Faculty of Arts, Humanities and Cultures

School of Fine Art, History of Art and Cultural Studies

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Black Madonnas, Medieval Race and the Dangers of Modern Scholarship

Research Seminar Series image

Join us for the latest in our spring research seminar series when we welcome speaker Dr Elisa Foster, Post Doctoral Research Fellow at the Henry Moore Institute.

The Black Madonna, a modern term referring to the depiction of the Virgin Mary with dark-colored skin, is often associated with race. Yet in the pre-modern period, these figures were largely not perceived as African but instead their blackness was interpreted as a sign of sacred antiquity and ‘Eastern’ provenance.

The tendency to understand the Black Madonna in terms of skin color is actually a quite recent phenomenon, and one that has come into particular focus in recent years. For example, the choice to repaint a cult statue of the Virgin during the controversial restoration of Chartres Cathedral was both criticized as an attempt to ‘whitewash’ the statue and justified as a return to ‘the original’.

Most recently, in September 2017, a series of online debates closely followed by scholars of medieval studies saw the use of another image of the Virgin at Chartres, a stained-glass image known as Our Lady of the Beautiful Window, erroneously cited as evidence for the absence of racism in the Middle Ages. The image is not considered to be a Black Madonna by art historians, and the somewhat dark flesh tone in this instance is the result of a later restoration. These examples at Chartres present the complications that surround the modern interpretation of the Black Madonna and demonstrate the perils of applying modern day notions of race and color to medieval objects.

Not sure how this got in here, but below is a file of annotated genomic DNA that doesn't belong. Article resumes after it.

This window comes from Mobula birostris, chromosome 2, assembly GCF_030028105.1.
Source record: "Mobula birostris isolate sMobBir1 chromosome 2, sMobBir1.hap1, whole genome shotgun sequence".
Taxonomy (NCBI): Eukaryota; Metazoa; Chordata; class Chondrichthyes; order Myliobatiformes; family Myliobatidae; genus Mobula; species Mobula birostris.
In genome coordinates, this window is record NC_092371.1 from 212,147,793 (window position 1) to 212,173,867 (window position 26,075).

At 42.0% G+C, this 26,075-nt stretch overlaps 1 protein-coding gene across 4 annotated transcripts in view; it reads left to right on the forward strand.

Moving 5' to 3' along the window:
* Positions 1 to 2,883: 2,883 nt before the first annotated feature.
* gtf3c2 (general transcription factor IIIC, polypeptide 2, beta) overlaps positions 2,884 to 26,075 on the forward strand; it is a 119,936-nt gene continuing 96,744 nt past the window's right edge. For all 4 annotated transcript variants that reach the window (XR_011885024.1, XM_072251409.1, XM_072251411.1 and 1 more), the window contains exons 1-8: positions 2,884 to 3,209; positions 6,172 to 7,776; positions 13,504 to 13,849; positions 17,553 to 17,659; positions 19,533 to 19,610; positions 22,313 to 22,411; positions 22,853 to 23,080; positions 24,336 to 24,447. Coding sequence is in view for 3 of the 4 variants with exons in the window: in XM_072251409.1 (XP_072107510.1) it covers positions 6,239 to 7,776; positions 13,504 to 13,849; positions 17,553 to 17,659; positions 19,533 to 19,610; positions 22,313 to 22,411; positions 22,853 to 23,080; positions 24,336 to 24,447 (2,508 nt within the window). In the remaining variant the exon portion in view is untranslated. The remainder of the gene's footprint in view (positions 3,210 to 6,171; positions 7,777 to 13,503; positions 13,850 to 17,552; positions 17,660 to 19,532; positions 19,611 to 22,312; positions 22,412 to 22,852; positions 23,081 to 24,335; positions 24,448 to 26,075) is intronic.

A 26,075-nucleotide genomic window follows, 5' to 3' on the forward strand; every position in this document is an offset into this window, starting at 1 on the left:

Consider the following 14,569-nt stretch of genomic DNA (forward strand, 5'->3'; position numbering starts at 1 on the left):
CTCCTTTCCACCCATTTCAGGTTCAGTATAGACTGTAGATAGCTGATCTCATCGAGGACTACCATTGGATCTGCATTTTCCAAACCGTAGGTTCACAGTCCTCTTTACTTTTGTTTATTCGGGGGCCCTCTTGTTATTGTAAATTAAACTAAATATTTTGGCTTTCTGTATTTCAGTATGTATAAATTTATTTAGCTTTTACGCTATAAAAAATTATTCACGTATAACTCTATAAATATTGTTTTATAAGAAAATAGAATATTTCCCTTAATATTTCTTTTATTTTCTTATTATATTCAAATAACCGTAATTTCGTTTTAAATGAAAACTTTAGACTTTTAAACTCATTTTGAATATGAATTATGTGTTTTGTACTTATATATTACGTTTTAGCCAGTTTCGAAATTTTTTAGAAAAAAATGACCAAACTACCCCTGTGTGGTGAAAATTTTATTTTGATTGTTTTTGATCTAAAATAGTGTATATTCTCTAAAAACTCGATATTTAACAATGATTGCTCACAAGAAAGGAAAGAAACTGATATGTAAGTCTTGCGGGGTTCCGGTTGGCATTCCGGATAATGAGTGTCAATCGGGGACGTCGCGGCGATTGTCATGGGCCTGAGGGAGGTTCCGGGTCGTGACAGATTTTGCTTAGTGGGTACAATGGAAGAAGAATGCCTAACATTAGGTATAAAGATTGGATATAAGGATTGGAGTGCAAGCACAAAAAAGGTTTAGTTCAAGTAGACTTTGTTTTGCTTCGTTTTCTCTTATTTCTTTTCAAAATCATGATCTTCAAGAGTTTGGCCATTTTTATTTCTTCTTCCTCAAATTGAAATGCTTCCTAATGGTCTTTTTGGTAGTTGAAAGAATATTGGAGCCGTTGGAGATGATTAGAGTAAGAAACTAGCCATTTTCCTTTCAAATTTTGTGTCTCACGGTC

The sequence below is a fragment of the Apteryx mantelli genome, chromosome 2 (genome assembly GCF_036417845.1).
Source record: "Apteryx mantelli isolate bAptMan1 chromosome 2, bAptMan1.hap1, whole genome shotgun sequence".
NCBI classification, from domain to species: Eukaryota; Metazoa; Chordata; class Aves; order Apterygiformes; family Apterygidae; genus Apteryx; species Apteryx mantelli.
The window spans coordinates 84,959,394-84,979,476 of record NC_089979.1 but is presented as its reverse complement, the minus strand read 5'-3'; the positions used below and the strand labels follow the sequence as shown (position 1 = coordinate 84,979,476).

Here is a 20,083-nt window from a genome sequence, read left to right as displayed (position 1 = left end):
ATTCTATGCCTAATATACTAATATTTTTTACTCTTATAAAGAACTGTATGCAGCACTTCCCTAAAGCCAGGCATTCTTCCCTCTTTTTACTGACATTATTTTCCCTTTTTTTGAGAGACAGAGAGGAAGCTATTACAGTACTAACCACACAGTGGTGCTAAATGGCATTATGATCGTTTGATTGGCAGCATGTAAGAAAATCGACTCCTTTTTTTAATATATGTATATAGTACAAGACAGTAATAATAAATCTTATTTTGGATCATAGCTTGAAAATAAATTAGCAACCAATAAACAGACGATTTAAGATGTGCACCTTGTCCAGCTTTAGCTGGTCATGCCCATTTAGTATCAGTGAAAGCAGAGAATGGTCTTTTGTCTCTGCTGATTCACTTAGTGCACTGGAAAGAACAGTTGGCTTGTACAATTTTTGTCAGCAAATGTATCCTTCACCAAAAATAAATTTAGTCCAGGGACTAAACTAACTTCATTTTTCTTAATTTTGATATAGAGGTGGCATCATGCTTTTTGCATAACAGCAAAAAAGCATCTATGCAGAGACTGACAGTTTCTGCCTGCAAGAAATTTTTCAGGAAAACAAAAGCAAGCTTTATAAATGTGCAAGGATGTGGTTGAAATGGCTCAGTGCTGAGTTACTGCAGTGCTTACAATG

In this seminar, Dr Elisa Foster will examine the modern and medieval concepts of race with attention to the understudied case of the Black Madonna. She will argue that their singularity complicates issues of medieval race and therefore can be an exceptionally useful pedagogical example of the perils of misreading art historical images. The seminar will present both research and teaching strategies to argue that Black Madonnas should not be not restricted to temporal boundaries or discounted as anomalies – as ‘Other’ – but rather they can be studied on their own terms through the reception and perception of these images across time, culture and community.

The venue for this research seminar is Room 1.17, School of Media and Communication, Clothworkers Building North, University of Leeds. See here for a campus map.

It is free to attend and all are welcome.

This event is organised by the School of Fine Art, History of Art and Cultural Studies, as part of the spring research seminar series.

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